I am currently sitting in bed, tucked comfortably beneath my dark teal linen duvet, a cat crunching on dinner and another one watching the rain. The moon is hidden behind clouds, though I listened to a song tonight that reminded me of her. I’m wearing a shirt with all nine planets that includes scientific facts for each, like their diameter, mass, distance from the sun, or symbols that I don’t know yet. The soundtrack for The Martian is playing, I’m drinking a peppermint herbal tea out of a NASA mug, and the case on my Mac is a blue bit of the galaxy.
To my left, there are ten crystals for each of the celestial bodies in our solar system–citrine for the sun, blue lace agate for Mercury, amazonite for Venus, white Himalayan halite salt for the Earth, moonstone for the moon, raw red jasper for Mars, azurite for Jupiter, lodestone for Saturn, Tibetan diamond quartz for Uranus, amethyst for Neptune, and a raw apache tear for Pluto. There’s also a cardboard box for my cats that Jen painted on all four sides–Saturn, stars, shooting stars and a UFO, and the moon.
To my right, there is a photo of Jen and I with Mark Kelly with the quote around it together we can face any challenges as deep as the ocean and as high as the sky. It has space and sea stickers around it, and it’s from the night she took me to hear an astronaut talk. There’s a painting from Target of an astronaut with a speech bubble that says simply hi, and it glows in the dark. Next to it is a script of the moon landing with a few prominent words in red: Tranquility Base here. THE EAGLE HAS LANDED.
Next month, I have an appointment to finish up my space tattoo, which currently consists of a line drawing of Neil Armstrong, all nine planets, and the sun. I’ll be filling it in with a crescent moon, stardust, and the Second Star to the Right. Every day, I wear a ring that has a crescent moon on it because that’s what I was born under, and another that has a picture of the earth. I have no less than 10 pieces of NASA clothing, whether it’s shirts, socks, sweatshirts, or galaxy pants.
I think it’s safe to say that I love space. If you’ve ever been to one of my yoga classes, you definitely know that this is true. I talk about it often enough, whether it’s actual facts about the planets or astronaut stories. I am 100% obsessed with space, and I’m not sure it’s ever going to end. Today, however, I was trying to think up what to use for the prompt bright & happy for the Instagram story challenge I’m doing that Chelsea is hosting. I was cycling through a few of my different favorites, all ones that actually wouldn’t be expected, when I listened to a song that reminded me of the moon even though it was about windsurfing, and I kind of went, oh DUH.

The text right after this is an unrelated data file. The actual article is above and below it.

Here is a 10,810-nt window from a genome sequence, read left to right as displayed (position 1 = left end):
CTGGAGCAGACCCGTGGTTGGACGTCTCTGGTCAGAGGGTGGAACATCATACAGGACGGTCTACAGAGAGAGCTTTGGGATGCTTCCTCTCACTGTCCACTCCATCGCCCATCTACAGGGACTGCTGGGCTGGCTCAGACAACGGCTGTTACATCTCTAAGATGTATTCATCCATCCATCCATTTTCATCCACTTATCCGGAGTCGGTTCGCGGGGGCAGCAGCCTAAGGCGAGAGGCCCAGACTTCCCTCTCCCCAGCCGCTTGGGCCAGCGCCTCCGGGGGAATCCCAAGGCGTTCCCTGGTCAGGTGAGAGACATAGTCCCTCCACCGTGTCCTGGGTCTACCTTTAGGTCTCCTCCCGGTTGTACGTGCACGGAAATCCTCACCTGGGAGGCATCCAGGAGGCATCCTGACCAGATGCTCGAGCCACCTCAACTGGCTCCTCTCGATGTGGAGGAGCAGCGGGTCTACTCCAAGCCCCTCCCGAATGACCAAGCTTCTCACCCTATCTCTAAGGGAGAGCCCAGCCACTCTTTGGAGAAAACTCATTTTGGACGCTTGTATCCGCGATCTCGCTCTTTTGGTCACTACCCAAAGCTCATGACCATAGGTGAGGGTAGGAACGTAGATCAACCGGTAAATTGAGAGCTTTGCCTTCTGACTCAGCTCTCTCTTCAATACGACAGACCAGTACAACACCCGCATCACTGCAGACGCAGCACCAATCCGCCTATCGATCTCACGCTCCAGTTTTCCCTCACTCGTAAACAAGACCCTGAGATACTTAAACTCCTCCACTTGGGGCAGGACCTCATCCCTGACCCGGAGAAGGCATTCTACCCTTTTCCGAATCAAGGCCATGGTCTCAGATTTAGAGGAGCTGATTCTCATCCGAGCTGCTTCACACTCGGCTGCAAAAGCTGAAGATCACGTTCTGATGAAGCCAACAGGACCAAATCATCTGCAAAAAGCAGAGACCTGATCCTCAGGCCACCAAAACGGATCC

Space makes me happy. It makes me feel full of light, thus bright. I feel most connected to magic when I’m looking up at the stars.
And so, I thought it would be fun to talk about space and words. Because that picture I posted on Instagram needs just a tiny bit of explaining. But first, let’s back it up a tiny bit because when I was little, I was absolutely terrified of the sky and all things in it. If there were birds in the tree in the backyard, I definitely could not go out into the yard. The butterfly place was my actual worst enemy (it still is). Planes? Nope, no thank you. As I grew up, I started having nightmares about space. The worst one, that I had over and over again, was of being in a ship and flying under a planet. I would look up to the planet just before it crashed onto the ship and killed me. (We’re all always falling, I know, but nightmares are irrational.) When Gravity came out, I couldn’t even watch the trailer. If there were space pictures in a textbook, I couldn’t touch the pages. (I still really hate touching pages with bugs on them.) During college, whenever we walked from our dorm to the snack bar at night, we had to do it outside, and if I looked up and saw the stars, I would start thinking about how big and endless and dark space was, and I would literally run the distance. I couldn’t do it. Space was terrifying.
And then, one day, I opened Google Earth, zoomed out as far as you could go, and made myself look at Earth just hanging there in the midst of all that dark nothingness.
As I look at this now, it’s breathtaking. Back then, it was the worst possible position I could have put myself in. But I was so sick of being afraid of the world I lived on, so I decided to tackle it head on. Google Earth used to have Moon and Mars simulations, and while screeching like a crazed loon, I zoomed in on different parts of both until something caught my eye on Mars, and suddenly I went quiet. There was a whole history here that I didn’t even know about. My roommate looked up suddenly, stunned by my silence, and watched me slowly fall in love.
It happened gradually after that. I started researching the moon and the lore around it. I started looking at pictures of Jupiter and not freaking out. I stopped in the middle of the dark night and looked at the stars. And then, in the fateful year of 2015, a movie was released into the universe, and almost overnight, everything changed.